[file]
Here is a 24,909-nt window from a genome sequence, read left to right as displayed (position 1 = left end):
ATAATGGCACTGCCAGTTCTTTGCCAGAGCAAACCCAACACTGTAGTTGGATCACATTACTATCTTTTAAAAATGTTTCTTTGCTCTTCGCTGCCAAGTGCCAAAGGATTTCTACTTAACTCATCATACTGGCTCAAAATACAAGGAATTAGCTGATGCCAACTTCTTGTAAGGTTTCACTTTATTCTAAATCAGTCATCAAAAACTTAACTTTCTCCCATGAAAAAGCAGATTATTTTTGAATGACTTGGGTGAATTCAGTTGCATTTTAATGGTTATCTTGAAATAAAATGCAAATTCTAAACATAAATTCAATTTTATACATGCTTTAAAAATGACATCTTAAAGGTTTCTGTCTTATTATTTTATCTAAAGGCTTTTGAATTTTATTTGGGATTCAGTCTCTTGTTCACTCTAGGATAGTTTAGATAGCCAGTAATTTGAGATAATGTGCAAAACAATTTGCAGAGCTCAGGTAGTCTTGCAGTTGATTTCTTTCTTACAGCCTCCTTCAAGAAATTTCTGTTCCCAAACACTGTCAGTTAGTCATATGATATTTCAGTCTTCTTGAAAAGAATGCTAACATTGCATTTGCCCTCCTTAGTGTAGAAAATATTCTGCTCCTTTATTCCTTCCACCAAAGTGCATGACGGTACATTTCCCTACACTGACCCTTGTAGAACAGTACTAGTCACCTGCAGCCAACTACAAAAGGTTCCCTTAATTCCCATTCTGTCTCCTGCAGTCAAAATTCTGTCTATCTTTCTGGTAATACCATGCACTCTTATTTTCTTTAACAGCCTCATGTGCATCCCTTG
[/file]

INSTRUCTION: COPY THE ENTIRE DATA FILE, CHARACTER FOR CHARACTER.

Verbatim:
Here is a 24,909-nt window from a genome sequence, read left to right as displayed (position 1 = left end):
ATAATGGCACTGCCAGTTCTTTGCCAGAGCAAACCCAACACTGTAGTTGGATCACATTACTATCTTTTAAAAATGTTTCTTTGCTCTTCGCTGCCAAGTGCCAAAGGATTTCTACTTAACTCATCATACTGGCTCAAAATACAAGGAATTAGCTGATGCCAACTTCTTGTAAGGTTTCACTTTATTCTAAATCAGTCATCAAAAACTTAACTTTCTCCCATGAAAAAGCAGATTATTTTTGAATGACTTGGGTGAATTCAGTTGCATTTTAATGGTTATCTTGAAATAAAATGCAAATTCTAAACATAAATTCAATTTTATACATGCTTTAAAAATGACATCTTAAAGGTTTCTGTCTTATTATTTTATCTAAAGGCTTTTGAATTTTATTTGGGATTCAGTCTCTTGTTCACTCTAGGATAGTTTAGATAGCCAGTAATTTGAGATAATGTGCAAAACAATTTGCAGAGCTCAGGTAGTCTTGCAGTTGATTTCTTTCTTACAGCCTCCTTCAAGAAATTTCTGTTCCCAAACACTGTCAGTTAGTCATATGATATTTCAGTCTTCTTGAAAAGAATGCTAACATTGCATTTGCCCTCCTTAGTGTAGAAAATATTCTGCTCCTTTATTCCTTCCACCAAAGTGCATGACGGTACATTTCCCTACACTGACCCTTGTAGAACAGTACTAGTCACCTGCAGCCAACTACAAAAGGTTCCCTTAATTCCCATTCTGTCTCCTGCAGTCAAAATTCTGTCTATCTTTCTGGTAATACCATGCACTCTTATTTTCTTTAACAGCCTCATGTGCATCCCTTG